by Rev. Albert F. Ernst, O.S.F.S.
A great tragedy took place in Jerusalem more than nineteen-hundred years ago. It took place around noon on Good Friday. A great multitude is making its way to Mount Calvary. Apart from the crowd there is another group of women weeping. Near the top of the hill there is another group, a smaller one. Among this second group one sees a heart broken mother as she sees her only son hanging in mid air between two murderers.
The murderers speak, one to criticize, "If thou are the Christ, save Thyself and us," and the other to plead Jesus' innocence and to confess his own crimes. He says, "Dost thou not even fear God, seeing that Thou art under the same sentence. We indeed justly, for we are receiving what our deeds deserve; but this Man has done nothing wrong." The robber makes a public confession and then he asks for pardon and forgiveness, "Lord remember me when Thou comest into Thy kingdom." Jesus' heart is touched and Jesus said to him, "Amen say to thee, this day thou shalt be with Me in paradise." Nine words were spoken by the sinner, nine words from Jesus, and a thief and murderer join the angel's choir.
This true story that you know so well and I have just told has been repeated thousands of times. Every time a priest forgives confessed and repented sins, this story is re-enacted. The drama of Confession has not always had the dramatic details of Calvary, yet it is that same drama which is unbroken since the time of Christ's death. The important, the necessary things from the story of Calvary are always present in every Confession, the telling of sins, sorrow and repentance, amendment of one's life, and the words of absolution spoken by the priest in the name of Jesus Christ and by the power of God.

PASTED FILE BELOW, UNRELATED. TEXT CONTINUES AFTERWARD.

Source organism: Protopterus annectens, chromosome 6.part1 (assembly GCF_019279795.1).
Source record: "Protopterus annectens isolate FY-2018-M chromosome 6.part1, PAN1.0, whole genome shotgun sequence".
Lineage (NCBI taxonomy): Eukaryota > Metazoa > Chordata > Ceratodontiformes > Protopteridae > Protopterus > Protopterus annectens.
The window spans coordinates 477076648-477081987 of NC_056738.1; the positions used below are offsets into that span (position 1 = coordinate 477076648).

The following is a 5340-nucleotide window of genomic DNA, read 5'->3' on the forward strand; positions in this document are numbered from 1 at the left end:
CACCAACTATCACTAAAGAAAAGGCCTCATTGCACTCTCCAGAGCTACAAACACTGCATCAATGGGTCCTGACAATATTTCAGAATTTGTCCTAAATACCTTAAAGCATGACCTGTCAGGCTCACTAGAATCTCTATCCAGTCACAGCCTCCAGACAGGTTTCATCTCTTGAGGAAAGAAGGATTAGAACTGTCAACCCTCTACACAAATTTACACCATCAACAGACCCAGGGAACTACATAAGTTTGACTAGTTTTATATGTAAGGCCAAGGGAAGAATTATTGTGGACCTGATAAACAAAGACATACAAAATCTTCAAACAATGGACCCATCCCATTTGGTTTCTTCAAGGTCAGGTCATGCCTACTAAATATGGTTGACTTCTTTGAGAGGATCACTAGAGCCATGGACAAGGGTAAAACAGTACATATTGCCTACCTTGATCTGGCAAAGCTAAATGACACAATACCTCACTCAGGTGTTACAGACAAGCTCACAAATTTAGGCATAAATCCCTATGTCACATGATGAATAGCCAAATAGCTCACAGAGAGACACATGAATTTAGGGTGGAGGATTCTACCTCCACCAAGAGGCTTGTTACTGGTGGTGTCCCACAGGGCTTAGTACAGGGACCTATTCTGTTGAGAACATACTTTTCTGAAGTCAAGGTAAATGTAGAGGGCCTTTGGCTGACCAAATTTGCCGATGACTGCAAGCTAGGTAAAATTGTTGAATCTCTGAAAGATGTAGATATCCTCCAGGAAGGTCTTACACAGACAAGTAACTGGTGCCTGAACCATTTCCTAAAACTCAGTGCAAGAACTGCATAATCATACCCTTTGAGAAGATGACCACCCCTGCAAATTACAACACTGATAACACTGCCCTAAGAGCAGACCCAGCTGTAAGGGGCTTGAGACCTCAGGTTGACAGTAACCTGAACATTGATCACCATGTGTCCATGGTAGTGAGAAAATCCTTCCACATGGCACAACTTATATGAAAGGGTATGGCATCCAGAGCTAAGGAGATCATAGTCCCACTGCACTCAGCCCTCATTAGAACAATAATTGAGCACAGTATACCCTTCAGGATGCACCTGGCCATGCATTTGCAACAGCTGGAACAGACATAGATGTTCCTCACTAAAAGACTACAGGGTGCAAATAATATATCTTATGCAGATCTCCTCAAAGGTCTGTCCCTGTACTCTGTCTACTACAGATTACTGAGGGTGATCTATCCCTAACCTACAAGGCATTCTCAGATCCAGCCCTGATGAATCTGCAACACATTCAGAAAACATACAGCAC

Before going to Confession we must prepare for it. We do so by becoming recollected and by asking the Holy Spirit to recall all our sins. Four or five minutes is usually enough if you are in the habit of going to Confession frequently (every week) and are not in the habit of committing mortal sin. Those who go only once a year or who lead careless lives must spend much time in examining their conscience. Don't worry about details or precision of numbers during examination of conscience.
The most important thing in making a good Confession is being sorry for your sins. You don't go to Confession to dump your sins into the priest's lap and then go off. I'll tell you why you go there, it is to make up with God. There is something special about that. You get a tiny realization of what I mean, if you every had a disagreement with a friend and then made up with that friend after the disagreement.